Using Multi Modal Learning
As educators, our job is to make learning engaging, and exciting for our students. We, in Manaiakalani, need to always remember our Hook. Is what we are doing in class engaging? Will it “hook” them into the learning that I want them to experience? We need to be working to inspire our kids to go in and investigate further. 

What did I learn that could improve my confidence, capability or workflow as a professional?
General Rules of Thumb: (and great reminders!)
Always, plan your site first on paper. Make sure you set up a folder in your drive with the permission settings set to anyone with the link can view. 

Students should be able to access what they need within THREE clicks. 

Headers: Use a Banner (w/ Image) or Title Only.

When creating buttons using Google Drawing, it will always open a new tab which does not allow students to "go back". 

Embedding Twitter Feeds: Go to put in the twitter feed account URL that you want to use and then select that you would like it as a timeline. Once you get the embed code, add it to your site and it will naturally populate in real time. 

What did I learn that could be used with my learners?  
As part of our afternoon, I spent time working with Robyn Anderson and Sarah Tuia to create a mutli-modal Google Site using the mulit-textual database that I helped to create as part of my 2017 Spark Manaiakalani Innovative Teacher inquiry. We spent time looking at Maori myths/legends and working our students through the historical art of oral story telling. A link to our site can be found here. I would love to use this site with my students in the future and consider putting together multi-modal site pages together for students to use in the future, especially for topics covered every year (ie Matariki, Pt England Way, etc).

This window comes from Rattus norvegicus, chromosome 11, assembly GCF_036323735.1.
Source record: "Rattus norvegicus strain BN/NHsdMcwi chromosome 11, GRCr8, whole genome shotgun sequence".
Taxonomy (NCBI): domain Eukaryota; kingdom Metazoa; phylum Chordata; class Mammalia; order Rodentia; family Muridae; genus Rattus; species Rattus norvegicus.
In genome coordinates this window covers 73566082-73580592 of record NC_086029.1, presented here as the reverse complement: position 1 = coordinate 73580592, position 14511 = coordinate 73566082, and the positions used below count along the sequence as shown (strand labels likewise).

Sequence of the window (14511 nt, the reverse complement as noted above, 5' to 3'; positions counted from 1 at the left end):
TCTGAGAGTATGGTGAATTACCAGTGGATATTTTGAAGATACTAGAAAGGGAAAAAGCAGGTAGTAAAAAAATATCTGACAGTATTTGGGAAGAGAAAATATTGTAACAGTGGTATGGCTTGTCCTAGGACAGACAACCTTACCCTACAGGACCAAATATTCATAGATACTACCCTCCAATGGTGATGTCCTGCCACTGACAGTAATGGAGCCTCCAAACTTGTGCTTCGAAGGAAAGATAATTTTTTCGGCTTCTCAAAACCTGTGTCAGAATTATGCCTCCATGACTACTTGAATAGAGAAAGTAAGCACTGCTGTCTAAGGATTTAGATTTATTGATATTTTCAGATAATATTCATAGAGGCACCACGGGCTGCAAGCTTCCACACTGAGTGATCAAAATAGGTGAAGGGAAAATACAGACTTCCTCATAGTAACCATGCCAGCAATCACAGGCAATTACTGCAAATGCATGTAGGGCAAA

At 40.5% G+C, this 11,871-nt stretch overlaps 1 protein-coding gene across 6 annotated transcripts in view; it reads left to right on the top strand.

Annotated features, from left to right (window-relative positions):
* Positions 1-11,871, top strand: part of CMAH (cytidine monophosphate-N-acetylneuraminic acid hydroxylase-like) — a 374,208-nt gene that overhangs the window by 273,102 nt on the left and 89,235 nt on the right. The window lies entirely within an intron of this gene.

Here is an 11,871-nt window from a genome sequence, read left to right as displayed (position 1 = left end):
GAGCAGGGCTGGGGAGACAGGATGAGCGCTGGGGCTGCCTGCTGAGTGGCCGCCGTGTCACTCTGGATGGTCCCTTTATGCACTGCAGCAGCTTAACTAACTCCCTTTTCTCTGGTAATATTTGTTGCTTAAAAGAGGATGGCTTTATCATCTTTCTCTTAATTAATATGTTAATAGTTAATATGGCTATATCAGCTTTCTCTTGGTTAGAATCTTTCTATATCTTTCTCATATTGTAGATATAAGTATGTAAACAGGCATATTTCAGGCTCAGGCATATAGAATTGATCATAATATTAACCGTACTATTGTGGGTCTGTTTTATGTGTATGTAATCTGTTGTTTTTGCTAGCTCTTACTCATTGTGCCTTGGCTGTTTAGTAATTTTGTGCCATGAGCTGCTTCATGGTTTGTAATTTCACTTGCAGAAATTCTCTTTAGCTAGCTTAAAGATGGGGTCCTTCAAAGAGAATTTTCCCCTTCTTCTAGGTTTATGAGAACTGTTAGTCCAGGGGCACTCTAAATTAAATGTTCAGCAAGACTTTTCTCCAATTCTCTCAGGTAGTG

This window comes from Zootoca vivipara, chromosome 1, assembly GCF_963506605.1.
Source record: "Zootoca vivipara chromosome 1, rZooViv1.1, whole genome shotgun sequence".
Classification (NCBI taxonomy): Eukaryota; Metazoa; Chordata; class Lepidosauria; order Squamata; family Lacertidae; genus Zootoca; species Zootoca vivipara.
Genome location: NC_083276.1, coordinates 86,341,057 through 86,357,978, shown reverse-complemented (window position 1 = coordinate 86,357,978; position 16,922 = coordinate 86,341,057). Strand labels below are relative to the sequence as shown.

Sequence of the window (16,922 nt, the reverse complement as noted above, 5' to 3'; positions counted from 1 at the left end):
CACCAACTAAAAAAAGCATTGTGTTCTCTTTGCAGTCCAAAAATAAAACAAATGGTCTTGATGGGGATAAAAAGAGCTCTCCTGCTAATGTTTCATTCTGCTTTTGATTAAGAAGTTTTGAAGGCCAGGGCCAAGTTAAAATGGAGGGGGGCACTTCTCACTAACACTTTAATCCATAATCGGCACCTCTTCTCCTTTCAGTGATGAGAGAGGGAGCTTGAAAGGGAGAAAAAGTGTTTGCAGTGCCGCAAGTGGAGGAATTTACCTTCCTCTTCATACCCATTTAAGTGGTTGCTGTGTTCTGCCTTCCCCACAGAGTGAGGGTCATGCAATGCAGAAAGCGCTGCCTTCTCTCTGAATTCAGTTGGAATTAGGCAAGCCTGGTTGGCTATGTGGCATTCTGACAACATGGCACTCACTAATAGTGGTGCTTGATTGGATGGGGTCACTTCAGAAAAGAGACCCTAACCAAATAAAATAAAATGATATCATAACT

Friday, 21 June 2019

Digital Fluency Intensive #4

What did I learn that increased my understanding of Manaiakalani kaupapa and pedagogy?

We have been sharing as humans since time began. While the mode of sharing is ever changing, the actual human response remains the same. However, digital affordances have changed the speed and amplification of the information being shared. Since 2005, the original 7 Manaiakalani schools have focused on harnessing the digital affordances to find the best way to use the latest technologies to help our students learn most effectively.

Why do we (still) use Blogger: Used as a space where we can teach our students many things at one time when focusing on what it looks like to be an effective digital citizen while online. As a school, we have many systems in place that allow us to legally monitor student (and general population) engagement with the digital tool. The importance of blogging three times a week was also revisited as it has proven once again (by the Woolf Fisher Research Centre) that students who blog three times a week continue to show academic growth even during non-teacher contact time.